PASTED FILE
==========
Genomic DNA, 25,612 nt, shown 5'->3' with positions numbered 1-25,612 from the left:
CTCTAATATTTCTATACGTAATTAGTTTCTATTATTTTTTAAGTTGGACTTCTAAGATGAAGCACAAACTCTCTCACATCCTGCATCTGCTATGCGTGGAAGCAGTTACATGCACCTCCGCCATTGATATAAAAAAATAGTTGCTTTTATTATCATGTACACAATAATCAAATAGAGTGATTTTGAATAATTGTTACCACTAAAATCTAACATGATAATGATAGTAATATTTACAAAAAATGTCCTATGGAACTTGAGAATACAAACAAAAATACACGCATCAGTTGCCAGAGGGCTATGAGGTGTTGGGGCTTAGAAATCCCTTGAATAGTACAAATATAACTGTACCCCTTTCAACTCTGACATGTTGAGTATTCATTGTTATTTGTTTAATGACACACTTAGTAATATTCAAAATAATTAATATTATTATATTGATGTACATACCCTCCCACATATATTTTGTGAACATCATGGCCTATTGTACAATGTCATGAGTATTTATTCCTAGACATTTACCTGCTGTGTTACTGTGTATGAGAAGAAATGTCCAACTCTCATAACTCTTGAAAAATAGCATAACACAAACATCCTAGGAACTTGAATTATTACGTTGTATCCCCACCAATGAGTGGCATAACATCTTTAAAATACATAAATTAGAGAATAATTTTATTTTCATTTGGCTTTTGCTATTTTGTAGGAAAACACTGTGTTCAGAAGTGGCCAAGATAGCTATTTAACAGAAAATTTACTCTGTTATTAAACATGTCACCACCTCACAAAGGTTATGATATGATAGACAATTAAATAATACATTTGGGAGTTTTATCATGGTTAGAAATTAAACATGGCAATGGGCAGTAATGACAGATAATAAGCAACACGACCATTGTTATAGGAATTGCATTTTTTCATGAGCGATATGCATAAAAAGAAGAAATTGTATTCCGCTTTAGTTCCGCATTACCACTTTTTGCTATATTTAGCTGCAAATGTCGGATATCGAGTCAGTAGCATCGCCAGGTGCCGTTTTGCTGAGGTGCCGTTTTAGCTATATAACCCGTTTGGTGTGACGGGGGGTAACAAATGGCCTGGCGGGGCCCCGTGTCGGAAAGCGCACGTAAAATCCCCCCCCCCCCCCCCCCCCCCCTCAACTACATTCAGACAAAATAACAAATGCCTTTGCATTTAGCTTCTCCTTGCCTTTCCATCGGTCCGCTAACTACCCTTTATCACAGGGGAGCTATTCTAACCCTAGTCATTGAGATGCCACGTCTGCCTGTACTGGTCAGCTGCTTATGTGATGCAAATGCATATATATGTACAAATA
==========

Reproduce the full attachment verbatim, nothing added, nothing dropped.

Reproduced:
Genomic DNA, 25,612 nt, shown 5'->3' with positions numbered 1-25,612 from the left:
CTCTAATATTTCTATACGTAATTAGTTTCTATTATTTTTTAAGTTGGACTTCTAAGATGAAGCACAAACTCTCTCACATCCTGCATCTGCTATGCGTGGAAGCAGTTACATGCACCTCCGCCATTGATATAAAAAAATAGTTGCTTTTATTATCATGTACACAATAATCAAATAGAGTGATTTTGAATAATTGTTACCACTAAAATCTAACATGATAATGATAGTAATATTTACAAAAAATGTCCTATGGAACTTGAGAATACAAACAAAAATACACGCATCAGTTGCCAGAGGGCTATGAGGTGTTGGGGCTTAGAAATCCCTTGAATAGTACAAATATAACTGTACCCCTTTCAACTCTGACATGTTGAGTATTCATTGTTATTTGTTTAATGACACACTTAGTAATATTCAAAATAATTAATATTATTATATTGATGTACATACCCTCCCACATATATTTTGTGAACATCATGGCCTATTGTACAATGTCATGAGTATTTATTCCTAGACATTTACCTGCTGTGTTACTGTGTATGAGAAGAAATGTCCAACTCTCATAACTCTTGAAAAATAGCATAACACAAACATCCTAGGAACTTGAATTATTACGTTGTATCCCCACCAATGAGTGGCATAACATCTTTAAAATACATAAATTAGAGAATAATTTTATTTTCATTTGGCTTTTGCTATTTTGTAGGAAAACACTGTGTTCAGAAGTGGCCAAGATAGCTATTTAACAGAAAATTTACTCTGTTATTAAACATGTCACCACCTCACAAAGGTTATGATATGATAGACAATTAAATAATACATTTGGGAGTTTTATCATGGTTAGAAATTAAACATGGCAATGGGCAGTAATGACAGATAATAAGCAACACGACCATTGTTATAGGAATTGCATTTTTTCATGAGCGATATGCATAAAAAGAAGAAATTGTATTCCGCTTTAGTTCCGCATTACCACTTTTTGCTATATTTAGCTGCAAATGTCGGATATCGAGTCAGTAGCATCGCCAGGTGCCGTTTTGCTGAGGTGCCGTTTTAGCTATATAACCCGTTTGGTGTGACGGGGGGTAACAAATGGCCTGGCGGGGCCCCGTGTCGGAAAGCGCACGTAAAATCCCCCCCCCCCCCCCCCCCCCCCTCAACTACATTCAGACAAAATAACAAATGCCTTTGCATTTAGCTTCTCCTTGCCTTTCCATCGGTCCGCTAACTACCCTTTATCACAGGGGAGCTATTCTAACCCTAGTCATTGAGATGCCACGTCTGCCTGTACTGGTCAGCTGCTTATGTGATGCAAATGCATATATATGTACAAATA